Gas chromatography (GC) is used to analyze the components of the gas mixture. The gas production rate is calculated based on the time needed for obtaining the volume of a 50 ml syringe. The concentration of the glucose (C6H12O6) and cellulose (Wako Pure Chemical Industries, Ltd., 38 μm powder) is changed and further analysis experiments are conducted. The amount of liquid was fixed at 120 g and the input energy was 150 W at atmospheric pressure.

3. Analysis of Generated Gas Mixture

The relationship between the concentration of the glucose and the gas mixture generated is shown in Figure 2. At the entire of concentrations, the glucose is completely dissolved in water. Figure 2(a) shows the volume of gases analyzed by GC, which is the amount of hydrogen gas in the generated gas mixture was 52% - 68%. Due to the presence of oxygen, CO and CO2 gases are also generated, while hydrogen is the main gas generated by the plasma breakdown, and the flammable gas, CH4, was also produced. Gas produced in plasma decomposition of clathrate hydrate also has similar gas contents [15] [28] . Besides, Figure 2(b) shows an increase in the concentration, which brings about an increase in H2, CO and CO2 at concentrations of 5 wt% or less. In contrast, the amount of O2 generated decreases. At 10 wt%, the generated amount of H2 gas stabilized.

On the contrary, the cellulose shown in Figure 3 is insoluble, but two preparations are possible depending on the amount added. At concentrations of 27 wt% and below, the cellulose is distributed in a liquid form while at 30 wt% or more, the cellulose is in a powder form in the water as shown. In addition, as the concentration of the cellulose increases, the relative amount of water decreases, so the diameter of the powder grains becomes smaller.

As shown in Figure 4, up to a concentration of 5 wt%, the amount of H2 generated decreases as the concentration in the liquid state increases, but at 5 wt% or more, this changes to an increase. From 10 wt% to 20 wt%, the generated H2 settles into a stable value. At 30 wt%, the amount of each gas generated once again decreases. Then, at 40 wt% or more there is a change and a significant increase in gas production rate. The cellulose grains containing water at the reduced concentration of 30 wt% are pushed away from the region where plasma is generated by the high pressure it creates and because of the contact resistance, these larger diameter grains do not return to their original positions. Hence, air gaps form in the region of plasma generation and the plasma cannot reach the cellulose grains containing water.

Under the concentration of 40 wt% and above, even if the cellulose grains are pushed away by the pressure of the plasma, since the grains have smaller diameters there is less contact resistance, so even though some are pushed away, they circulate in the solution and some will sink back into the plasma region. The cellulose that returns is then directly decomposed by the plasma. By the reason of this, the gas production rate increases.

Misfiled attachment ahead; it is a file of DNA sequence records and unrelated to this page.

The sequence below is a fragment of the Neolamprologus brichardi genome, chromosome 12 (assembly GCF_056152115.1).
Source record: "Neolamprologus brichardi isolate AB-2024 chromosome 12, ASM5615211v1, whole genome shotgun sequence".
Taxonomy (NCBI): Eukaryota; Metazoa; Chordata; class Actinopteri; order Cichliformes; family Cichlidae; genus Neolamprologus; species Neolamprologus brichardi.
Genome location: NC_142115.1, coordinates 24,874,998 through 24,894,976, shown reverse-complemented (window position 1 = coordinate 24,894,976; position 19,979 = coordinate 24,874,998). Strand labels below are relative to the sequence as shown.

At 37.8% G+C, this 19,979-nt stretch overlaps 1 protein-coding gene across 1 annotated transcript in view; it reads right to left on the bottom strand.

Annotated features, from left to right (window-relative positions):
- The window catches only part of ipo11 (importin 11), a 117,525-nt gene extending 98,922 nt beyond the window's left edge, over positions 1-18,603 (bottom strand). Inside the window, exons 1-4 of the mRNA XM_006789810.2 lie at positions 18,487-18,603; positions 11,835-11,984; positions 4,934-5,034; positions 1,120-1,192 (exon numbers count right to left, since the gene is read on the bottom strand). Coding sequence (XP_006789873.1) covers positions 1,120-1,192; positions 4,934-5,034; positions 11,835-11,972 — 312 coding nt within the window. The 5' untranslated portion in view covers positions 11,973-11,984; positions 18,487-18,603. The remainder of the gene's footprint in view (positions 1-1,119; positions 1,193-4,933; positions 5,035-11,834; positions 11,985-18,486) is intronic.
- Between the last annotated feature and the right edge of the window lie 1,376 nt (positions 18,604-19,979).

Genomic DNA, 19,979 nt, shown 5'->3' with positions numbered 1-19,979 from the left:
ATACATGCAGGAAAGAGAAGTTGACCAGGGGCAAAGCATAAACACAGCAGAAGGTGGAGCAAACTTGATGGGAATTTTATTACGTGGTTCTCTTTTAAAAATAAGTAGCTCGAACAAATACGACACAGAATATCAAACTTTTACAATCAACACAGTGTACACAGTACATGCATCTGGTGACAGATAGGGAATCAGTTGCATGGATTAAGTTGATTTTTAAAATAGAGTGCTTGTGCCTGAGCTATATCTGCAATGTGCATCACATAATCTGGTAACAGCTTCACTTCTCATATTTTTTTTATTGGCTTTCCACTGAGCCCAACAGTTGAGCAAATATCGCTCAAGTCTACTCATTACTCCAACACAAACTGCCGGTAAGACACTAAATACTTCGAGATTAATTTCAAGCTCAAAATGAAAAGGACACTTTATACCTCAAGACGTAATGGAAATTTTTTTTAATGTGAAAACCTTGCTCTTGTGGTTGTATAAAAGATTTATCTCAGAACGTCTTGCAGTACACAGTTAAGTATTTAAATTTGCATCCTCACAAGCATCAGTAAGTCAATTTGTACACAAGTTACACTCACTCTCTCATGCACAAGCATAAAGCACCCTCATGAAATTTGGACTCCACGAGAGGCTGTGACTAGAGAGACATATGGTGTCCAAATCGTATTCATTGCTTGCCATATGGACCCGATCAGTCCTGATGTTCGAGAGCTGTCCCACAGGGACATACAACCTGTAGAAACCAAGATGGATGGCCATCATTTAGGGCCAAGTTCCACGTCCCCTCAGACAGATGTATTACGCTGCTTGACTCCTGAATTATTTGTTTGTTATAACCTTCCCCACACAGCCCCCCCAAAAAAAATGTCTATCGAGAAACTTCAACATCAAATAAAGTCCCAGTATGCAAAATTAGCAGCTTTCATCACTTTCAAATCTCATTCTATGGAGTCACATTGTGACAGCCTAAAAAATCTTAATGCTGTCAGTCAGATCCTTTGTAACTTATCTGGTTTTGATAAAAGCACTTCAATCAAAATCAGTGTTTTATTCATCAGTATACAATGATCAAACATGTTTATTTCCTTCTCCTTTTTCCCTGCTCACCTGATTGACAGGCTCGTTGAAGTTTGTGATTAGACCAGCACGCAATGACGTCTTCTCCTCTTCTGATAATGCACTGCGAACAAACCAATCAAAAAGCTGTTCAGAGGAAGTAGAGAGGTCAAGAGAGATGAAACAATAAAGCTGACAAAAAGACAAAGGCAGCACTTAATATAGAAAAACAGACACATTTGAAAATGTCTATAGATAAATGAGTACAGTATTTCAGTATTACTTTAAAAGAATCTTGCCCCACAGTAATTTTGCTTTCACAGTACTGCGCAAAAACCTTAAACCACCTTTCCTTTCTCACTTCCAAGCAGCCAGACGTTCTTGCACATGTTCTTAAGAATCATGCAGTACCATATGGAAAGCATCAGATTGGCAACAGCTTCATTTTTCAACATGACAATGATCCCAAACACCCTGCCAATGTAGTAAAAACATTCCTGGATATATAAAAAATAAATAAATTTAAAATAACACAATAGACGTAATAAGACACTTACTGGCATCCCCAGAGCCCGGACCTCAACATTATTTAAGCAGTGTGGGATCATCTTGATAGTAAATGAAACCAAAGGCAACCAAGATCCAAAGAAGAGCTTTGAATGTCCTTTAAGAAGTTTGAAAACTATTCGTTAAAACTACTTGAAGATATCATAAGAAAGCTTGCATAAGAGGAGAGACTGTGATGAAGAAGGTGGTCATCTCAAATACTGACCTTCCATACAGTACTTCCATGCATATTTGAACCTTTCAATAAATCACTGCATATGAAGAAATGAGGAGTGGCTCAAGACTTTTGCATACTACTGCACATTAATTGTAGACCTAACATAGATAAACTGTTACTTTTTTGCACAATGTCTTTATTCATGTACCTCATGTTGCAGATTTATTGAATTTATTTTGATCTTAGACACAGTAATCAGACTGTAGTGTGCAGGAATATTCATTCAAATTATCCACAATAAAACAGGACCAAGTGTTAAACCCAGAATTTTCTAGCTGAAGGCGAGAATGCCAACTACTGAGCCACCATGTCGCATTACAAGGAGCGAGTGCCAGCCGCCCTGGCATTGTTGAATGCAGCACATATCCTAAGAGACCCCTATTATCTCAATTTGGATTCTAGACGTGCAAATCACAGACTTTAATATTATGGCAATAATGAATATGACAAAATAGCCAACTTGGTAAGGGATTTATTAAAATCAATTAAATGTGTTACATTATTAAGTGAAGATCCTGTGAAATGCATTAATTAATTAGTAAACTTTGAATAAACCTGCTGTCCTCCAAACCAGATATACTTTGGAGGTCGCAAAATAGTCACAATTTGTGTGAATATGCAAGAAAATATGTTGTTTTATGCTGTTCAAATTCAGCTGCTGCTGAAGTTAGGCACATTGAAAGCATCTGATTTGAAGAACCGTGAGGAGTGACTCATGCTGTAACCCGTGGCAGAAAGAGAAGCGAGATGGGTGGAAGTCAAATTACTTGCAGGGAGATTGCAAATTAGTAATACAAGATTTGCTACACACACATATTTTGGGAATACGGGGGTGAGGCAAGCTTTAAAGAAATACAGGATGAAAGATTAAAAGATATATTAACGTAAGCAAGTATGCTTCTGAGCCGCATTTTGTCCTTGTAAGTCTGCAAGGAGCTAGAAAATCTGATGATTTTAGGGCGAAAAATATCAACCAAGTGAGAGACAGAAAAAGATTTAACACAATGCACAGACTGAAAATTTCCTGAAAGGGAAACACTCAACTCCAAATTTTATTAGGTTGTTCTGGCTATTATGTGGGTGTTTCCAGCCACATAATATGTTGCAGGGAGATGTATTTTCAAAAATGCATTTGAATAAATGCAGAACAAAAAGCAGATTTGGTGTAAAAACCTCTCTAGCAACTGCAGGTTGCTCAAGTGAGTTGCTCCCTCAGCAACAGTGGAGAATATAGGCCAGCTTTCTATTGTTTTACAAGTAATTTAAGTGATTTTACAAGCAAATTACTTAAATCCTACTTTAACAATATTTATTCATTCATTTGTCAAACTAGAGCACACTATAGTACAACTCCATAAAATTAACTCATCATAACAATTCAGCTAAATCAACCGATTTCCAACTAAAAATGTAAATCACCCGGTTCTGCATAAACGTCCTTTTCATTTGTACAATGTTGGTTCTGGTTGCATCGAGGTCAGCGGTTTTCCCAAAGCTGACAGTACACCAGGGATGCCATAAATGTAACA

In addition, there was an increase of not only H2, CO, CO2 in the decomposition of the cellulose, but also of ethylene and acetylene, which were not detected in the glucose decomposition. At 50 wt%, the H2 decreases and amounts of CO, CO2 and CH4 become greater than the volume of H2. This could be due to the cellulose being directly broken down by the heat of the plasma.

The 0 wt% in Figure 2 shows the result of plasma decomposition of pure water. In comparison, the glucose solution can generate up to approximately 1.5 times more hydrogen. In the case of cellulose in a liquid state, with the exception of the 27 wt%, all concentrations generated hydrogen that were below the value for thermal decomposition of water. With the intent of investigating the reaction mechanism in detail, the number of hydrogen, oxygen and carbon atoms making up the gas were calculated using the generation rate.

The change in the number of generated gas atoms in relation to the concentration for the glucose solution showed the same tendencies for each concentration (see Figure 5(a)). The generation of carbon atoms rises nearly proportionally to the concentration since carbon atoms will only be generated due to the glucose reaction, at low concentrations, but levels off at high concentrations. On the other hand, there were nearly no carbon atoms generated at 5 wt% or lower in the case of the cellulose as shown in Figure 5(b), and the number of hydrogen and oxygen atoms generated fell as the concentration increased. This is because cellulose distributed through the liquid interferes with the reaction of the water and at low concentrations, only the water reacts. At concentrations of 10 wt% and above, not only the water, but also the cellulose reacts. In the concentrations of 40

(a) (b)

Figure 2. Plasma decomposition of glucose: (a) Volume of gas contents, (b) Gas production rate.

Figure 3. Images of cellulose soaked in water: (a) 10 wt%, (b) 30 wt%, (c) 50 wt%.

Figure 4. Gas production rate obtained by plasma decomposition of cellulose. The amount of gas generated is greatly changed by the concentration.

wt% or above, the ratio of C and O in relation to H in the gas mixture increases, intensifying the decomposition reaction by the plasma. Additionally, in concentrations of 40 wt% or less, the generation of H, O, C is nearly the same, but after the concentration reaches 50 wt%, the amount of O, and C generated become greater than H.

A related finding was that the reaction of glucose and cellulose in the liquid state is not due to a direct decomposition reaction by the plasma. Because of the In-liquid plasma is generated in the air bubbles created by the heat of the plasma evaporating the surrounding liquid. Thus, the glucose and cellulose cannot enter into these air bubbles due to its nonvolatile property.